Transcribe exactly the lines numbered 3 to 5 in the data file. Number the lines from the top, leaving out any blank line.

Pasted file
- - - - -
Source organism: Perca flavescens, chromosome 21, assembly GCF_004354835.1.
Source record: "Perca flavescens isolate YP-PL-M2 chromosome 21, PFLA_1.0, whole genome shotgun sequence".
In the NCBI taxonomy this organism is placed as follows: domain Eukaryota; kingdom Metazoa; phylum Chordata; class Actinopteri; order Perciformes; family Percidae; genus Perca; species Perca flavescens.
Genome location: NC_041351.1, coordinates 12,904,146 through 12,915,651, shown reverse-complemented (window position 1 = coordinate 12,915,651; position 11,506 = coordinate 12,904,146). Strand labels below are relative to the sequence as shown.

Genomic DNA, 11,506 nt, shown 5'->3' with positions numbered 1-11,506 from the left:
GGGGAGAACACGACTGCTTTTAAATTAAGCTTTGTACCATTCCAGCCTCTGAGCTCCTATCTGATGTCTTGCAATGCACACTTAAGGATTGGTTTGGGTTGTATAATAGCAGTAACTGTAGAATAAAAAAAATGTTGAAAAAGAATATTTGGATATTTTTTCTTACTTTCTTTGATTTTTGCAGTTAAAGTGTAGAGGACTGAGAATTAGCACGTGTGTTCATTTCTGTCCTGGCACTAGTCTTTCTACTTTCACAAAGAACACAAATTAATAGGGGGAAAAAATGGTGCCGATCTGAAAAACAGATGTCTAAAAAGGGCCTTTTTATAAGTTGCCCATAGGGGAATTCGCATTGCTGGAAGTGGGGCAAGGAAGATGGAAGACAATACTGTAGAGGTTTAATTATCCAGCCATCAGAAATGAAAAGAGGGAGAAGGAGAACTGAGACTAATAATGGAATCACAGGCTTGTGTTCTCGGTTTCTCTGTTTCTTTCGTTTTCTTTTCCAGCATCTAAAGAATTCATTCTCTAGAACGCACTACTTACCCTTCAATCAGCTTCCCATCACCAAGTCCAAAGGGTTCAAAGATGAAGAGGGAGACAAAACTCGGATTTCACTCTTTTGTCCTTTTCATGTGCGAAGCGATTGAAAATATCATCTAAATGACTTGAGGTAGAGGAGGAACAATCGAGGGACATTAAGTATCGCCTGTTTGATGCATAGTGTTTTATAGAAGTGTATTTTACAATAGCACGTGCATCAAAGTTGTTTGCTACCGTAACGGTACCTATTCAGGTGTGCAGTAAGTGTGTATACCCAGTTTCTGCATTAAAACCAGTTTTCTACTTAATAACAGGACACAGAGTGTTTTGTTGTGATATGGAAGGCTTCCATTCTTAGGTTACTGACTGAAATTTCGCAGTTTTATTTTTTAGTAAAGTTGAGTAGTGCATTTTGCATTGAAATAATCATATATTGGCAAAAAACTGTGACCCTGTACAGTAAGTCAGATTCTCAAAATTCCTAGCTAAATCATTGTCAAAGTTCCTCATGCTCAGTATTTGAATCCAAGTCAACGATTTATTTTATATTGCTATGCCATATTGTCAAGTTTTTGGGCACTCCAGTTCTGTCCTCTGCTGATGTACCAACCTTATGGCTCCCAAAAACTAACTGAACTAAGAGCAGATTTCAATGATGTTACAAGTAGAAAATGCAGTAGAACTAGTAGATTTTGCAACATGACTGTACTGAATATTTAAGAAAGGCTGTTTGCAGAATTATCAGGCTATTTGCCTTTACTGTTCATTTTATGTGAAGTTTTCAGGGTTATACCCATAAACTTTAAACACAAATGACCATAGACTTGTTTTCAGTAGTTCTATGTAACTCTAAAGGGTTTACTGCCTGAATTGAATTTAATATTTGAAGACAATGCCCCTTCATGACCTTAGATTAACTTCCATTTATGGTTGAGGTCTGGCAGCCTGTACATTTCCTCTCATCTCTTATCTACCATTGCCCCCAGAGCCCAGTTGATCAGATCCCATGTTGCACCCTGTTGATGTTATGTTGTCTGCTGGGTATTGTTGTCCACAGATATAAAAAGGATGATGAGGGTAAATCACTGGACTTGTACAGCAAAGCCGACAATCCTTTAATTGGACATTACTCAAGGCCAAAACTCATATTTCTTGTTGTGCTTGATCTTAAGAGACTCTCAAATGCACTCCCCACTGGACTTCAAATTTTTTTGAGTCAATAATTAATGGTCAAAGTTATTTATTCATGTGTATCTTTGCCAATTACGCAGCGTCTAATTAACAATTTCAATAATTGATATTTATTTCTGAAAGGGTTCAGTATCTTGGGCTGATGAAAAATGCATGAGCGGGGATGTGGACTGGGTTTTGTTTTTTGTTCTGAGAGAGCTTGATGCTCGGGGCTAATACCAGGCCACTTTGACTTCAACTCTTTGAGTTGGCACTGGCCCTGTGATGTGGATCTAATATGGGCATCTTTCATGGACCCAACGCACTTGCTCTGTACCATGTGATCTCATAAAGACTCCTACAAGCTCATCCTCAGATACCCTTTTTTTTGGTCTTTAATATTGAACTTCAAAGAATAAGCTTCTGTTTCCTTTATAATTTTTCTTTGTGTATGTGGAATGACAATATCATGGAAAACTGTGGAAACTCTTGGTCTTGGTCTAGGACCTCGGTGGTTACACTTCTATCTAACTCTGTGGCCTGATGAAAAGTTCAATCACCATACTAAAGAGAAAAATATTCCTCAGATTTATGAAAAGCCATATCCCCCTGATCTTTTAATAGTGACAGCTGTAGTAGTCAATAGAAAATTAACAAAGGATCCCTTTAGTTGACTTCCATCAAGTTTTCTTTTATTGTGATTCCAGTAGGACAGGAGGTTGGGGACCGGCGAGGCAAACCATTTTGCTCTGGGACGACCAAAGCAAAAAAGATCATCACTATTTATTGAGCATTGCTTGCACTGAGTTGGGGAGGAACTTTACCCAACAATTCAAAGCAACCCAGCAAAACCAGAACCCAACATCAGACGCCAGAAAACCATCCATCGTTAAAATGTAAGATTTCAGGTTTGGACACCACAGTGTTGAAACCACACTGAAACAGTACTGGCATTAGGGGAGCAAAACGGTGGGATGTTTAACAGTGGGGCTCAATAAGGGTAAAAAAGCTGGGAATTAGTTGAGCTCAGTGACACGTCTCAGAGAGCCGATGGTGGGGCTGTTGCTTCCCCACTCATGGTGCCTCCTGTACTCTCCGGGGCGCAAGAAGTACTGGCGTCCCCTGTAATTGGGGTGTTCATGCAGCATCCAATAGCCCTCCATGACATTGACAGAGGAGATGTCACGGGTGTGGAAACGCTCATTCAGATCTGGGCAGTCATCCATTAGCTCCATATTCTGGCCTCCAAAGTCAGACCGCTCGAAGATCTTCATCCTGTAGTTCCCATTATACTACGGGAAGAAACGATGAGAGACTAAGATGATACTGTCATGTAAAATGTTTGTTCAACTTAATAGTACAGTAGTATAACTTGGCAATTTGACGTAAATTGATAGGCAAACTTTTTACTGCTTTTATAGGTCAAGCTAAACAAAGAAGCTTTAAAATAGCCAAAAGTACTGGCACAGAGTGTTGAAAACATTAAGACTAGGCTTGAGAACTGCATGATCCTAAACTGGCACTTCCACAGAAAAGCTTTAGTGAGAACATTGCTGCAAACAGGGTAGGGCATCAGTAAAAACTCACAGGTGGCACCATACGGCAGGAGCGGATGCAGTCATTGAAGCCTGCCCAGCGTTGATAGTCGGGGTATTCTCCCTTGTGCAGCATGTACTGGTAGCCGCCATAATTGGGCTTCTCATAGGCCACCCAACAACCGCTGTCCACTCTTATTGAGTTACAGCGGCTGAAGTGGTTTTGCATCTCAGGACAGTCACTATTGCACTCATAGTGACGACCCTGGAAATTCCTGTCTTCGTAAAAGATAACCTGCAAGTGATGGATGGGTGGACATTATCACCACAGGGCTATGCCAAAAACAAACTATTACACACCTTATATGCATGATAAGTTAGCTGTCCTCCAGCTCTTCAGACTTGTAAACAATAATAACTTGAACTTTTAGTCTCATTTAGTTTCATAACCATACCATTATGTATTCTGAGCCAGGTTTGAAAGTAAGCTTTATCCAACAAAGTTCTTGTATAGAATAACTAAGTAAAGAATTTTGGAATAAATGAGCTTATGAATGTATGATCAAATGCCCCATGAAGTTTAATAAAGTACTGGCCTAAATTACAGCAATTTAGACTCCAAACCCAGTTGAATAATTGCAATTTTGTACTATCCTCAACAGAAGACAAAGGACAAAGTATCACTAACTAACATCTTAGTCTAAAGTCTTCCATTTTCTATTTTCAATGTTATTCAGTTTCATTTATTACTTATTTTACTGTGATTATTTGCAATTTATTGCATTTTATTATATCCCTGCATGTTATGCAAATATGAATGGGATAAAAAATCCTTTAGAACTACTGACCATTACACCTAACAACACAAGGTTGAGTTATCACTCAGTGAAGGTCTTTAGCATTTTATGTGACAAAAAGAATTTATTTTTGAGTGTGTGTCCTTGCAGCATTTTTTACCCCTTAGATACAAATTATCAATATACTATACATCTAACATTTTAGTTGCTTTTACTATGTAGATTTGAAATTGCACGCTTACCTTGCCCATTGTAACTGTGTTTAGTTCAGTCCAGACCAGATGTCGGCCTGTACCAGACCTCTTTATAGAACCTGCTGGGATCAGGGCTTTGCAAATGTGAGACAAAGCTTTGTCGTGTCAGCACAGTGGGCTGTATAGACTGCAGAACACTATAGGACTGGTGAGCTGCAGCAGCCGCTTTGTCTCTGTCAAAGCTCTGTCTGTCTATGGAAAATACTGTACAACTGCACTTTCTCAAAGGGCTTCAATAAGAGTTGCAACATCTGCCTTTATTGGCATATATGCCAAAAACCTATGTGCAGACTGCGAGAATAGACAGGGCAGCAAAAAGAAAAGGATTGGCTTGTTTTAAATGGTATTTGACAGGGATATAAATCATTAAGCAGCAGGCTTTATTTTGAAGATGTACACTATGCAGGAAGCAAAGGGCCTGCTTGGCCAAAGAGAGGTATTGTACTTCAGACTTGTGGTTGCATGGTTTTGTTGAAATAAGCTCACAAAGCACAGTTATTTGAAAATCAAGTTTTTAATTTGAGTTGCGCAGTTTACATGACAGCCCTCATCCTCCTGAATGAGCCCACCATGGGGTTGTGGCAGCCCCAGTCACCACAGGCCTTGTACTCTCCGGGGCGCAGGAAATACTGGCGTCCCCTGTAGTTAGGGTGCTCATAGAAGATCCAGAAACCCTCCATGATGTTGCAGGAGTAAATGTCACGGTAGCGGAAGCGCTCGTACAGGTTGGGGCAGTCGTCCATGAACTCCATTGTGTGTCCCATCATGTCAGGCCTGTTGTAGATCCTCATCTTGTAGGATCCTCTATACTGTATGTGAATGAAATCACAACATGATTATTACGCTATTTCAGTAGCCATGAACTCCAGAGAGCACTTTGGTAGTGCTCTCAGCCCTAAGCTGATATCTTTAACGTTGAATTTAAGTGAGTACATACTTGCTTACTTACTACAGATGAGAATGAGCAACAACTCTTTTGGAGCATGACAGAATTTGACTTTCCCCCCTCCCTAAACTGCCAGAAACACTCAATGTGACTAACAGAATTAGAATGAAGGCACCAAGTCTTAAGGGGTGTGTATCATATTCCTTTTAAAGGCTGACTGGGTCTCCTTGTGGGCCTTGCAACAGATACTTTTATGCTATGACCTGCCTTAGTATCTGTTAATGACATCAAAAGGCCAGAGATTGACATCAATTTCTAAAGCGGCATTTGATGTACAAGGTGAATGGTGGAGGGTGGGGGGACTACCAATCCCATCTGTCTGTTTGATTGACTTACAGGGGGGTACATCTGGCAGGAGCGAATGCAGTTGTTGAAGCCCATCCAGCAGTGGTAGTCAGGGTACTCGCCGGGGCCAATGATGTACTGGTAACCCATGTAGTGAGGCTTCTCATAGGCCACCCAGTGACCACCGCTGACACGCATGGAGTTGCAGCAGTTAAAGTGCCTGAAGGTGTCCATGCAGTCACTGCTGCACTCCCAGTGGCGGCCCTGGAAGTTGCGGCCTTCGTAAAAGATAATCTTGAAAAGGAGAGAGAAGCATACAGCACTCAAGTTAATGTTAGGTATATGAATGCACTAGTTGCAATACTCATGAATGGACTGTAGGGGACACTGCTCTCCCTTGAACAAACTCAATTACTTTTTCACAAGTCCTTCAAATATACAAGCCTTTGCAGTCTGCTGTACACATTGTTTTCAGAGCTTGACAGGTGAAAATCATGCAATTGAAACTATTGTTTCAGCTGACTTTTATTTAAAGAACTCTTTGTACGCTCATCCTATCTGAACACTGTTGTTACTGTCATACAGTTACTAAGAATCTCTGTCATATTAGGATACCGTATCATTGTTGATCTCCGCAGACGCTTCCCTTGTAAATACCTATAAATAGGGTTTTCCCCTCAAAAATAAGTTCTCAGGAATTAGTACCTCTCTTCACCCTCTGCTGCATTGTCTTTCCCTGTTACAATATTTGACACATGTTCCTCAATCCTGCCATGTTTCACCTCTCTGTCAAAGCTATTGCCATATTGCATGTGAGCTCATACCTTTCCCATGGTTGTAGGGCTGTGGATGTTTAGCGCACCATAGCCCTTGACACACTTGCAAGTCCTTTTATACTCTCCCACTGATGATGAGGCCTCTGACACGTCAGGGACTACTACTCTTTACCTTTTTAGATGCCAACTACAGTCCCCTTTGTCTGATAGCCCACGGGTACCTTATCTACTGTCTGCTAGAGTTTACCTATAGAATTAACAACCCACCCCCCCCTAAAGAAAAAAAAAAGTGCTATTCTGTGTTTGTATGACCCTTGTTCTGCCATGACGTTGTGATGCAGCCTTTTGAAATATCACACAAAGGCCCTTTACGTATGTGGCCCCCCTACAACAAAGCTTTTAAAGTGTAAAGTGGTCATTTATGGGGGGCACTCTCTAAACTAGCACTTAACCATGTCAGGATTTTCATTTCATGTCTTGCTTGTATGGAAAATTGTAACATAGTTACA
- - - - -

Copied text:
In the NCBI taxonomy this organism is placed as follows: domain Eukaryota; kingdom Metazoa; phylum Chordata; class Actinopteri; order Perciformes; family Percidae; genus Perca; species Perca flavescens.
Genome location: NC_041351.1, coordinates 12,904,146 through 12,915,651, shown reverse-complemented (window position 1 = coordinate 12,915,651; position 11,506 = coordinate 12,904,146). Strand labels below are relative to the sequence as shown.

Genomic DNA, 11,506 nt, shown 5'->3' with positions numbered 1-11,506 from the left: